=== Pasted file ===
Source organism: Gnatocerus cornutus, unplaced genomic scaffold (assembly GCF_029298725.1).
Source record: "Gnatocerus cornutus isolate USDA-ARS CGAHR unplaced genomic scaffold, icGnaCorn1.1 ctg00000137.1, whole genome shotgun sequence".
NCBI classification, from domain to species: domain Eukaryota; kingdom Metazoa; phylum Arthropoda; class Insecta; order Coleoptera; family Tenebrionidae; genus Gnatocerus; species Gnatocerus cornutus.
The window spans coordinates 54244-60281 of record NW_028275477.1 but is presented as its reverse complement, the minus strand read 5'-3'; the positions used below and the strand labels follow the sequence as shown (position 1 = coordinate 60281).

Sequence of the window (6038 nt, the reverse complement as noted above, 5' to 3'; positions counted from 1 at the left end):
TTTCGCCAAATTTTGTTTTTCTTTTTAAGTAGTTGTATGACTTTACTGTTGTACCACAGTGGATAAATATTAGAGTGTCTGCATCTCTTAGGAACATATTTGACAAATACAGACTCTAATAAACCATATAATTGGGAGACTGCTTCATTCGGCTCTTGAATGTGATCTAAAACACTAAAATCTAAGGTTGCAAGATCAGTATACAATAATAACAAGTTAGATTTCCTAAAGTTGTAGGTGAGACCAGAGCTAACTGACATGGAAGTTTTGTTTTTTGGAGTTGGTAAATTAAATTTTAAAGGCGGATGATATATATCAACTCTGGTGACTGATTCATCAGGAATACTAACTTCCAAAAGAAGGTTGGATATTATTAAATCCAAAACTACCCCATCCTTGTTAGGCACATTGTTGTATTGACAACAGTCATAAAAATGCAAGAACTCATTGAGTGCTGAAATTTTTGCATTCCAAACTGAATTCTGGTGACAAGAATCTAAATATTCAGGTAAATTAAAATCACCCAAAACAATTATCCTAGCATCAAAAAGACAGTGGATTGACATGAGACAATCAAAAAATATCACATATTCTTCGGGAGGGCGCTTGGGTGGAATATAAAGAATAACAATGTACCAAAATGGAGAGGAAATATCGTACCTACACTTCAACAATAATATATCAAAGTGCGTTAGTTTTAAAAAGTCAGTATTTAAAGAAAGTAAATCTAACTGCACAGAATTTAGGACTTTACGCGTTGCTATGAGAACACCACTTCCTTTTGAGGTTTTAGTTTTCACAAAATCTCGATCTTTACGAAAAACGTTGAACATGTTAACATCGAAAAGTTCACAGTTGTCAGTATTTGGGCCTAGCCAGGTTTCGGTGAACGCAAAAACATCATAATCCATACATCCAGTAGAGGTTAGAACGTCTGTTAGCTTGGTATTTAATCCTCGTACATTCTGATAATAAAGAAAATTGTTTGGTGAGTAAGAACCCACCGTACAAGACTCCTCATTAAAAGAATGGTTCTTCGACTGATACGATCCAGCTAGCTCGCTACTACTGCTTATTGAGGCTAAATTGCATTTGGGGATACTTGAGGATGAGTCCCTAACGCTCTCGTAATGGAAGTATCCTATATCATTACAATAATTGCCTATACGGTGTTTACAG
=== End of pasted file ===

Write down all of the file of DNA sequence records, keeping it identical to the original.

Source organism: Gnatocerus cornutus, unplaced genomic scaffold (assembly GCF_029298725.1).
Source record: "Gnatocerus cornutus isolate USDA-ARS CGAHR unplaced genomic scaffold, icGnaCorn1.1 ctg00000137.1, whole genome shotgun sequence".
NCBI classification, from domain to species: domain Eukaryota; kingdom Metazoa; phylum Arthropoda; class Insecta; order Coleoptera; family Tenebrionidae; genus Gnatocerus; species Gnatocerus cornutus.
The window spans coordinates 54244-60281 of record NW_028275477.1 but is presented as its reverse complement, the minus strand read 5'-3'; the positions used below and the strand labels follow the sequence as shown (position 1 = coordinate 60281).

Sequence of the window (6038 nt, the reverse complement as noted above, 5' to 3'; positions counted from 1 at the left end):
TTTCGCCAAATTTTGTTTTTCTTTTTAAGTAGTTGTATGACTTTACTGTTGTACCACAGTGGATAAATATTAGAGTGTCTGCATCTCTTAGGAACATATTTGACAAATACAGACTCTAATAAACCATATAATTGGGAGACTGCTTCATTCGGCTCTTGAATGTGATCTAAAACACTAAAATCTAAGGTTGCAAGATCAGTATACAATAATAACAAGTTAGATTTCCTAAAGTTGTAGGTGAGACCAGAGCTAACTGACATGGAAGTTTTGTTTTTTGGAGTTGGTAAATTAAATTTTAAAGGCGGATGATATATATCAACTCTGGTGACTGATTCATCAGGAATACTAACTTCCAAAAGAAGGTTGGATATTATTAAATCCAAAACTACCCCATCCTTGTTAGGCACATTGTTGTATTGACAACAGTCATAAAAATGCAAGAACTCATTGAGTGCTGAAATTTTTGCATTCCAAACTGAATTCTGGTGACAAGAATCTAAATATTCAGGTAAATTAAAATCACCCAAAACAATTATCCTAGCATCAAAAAGACAGTGGATTGACATGAGACAATCAAAAAATATCACATATTCTTCGGGAGGGCGCTTGGGTGGAATATAAAGAATAACAATGTACCAAAATGGAGAGGAAATATCGTACCTACACTTCAACAATAATATATCAAAGTGCGTTAGTTTTAAAAAGTCAGTATTTAAAGAAAGTAAATCTAACTGCACAGAATTTAGGACTTTACGCGTTGCTATGAGAACACCACTTCCTTTTGAGGTTTTAGTTTTCACAAAATCTCGATCTTTACGAAAAACGTTGAACATGTTAACATCGAAAAGTTCACAGTTGTCAGTATTTGGGCCTAGCCAGGTTTCGGTGAACGCAAAAACATCATAATCCATACATCCAGTAGAGGTTAGAACGTCTGTTAGCTTGGTATTTAATCCTCGTACATTCTGATAATAAAGAAAATTGTTTGGTGAGTAAGAACCCACCGTACAAGACTCCTCATTAAAAGAATGGTTCTTCGACTGATACGATCCAGCTAGCTCGCTACTACTGCTTATTGAGGCTAAATTGCATTTGGGGATACTTGAGGATGAGTCCCTAACGCTCTCGTAATGGAAGTATCCTATATCATTACAATAATTGCCTATACGGTGTTTACAG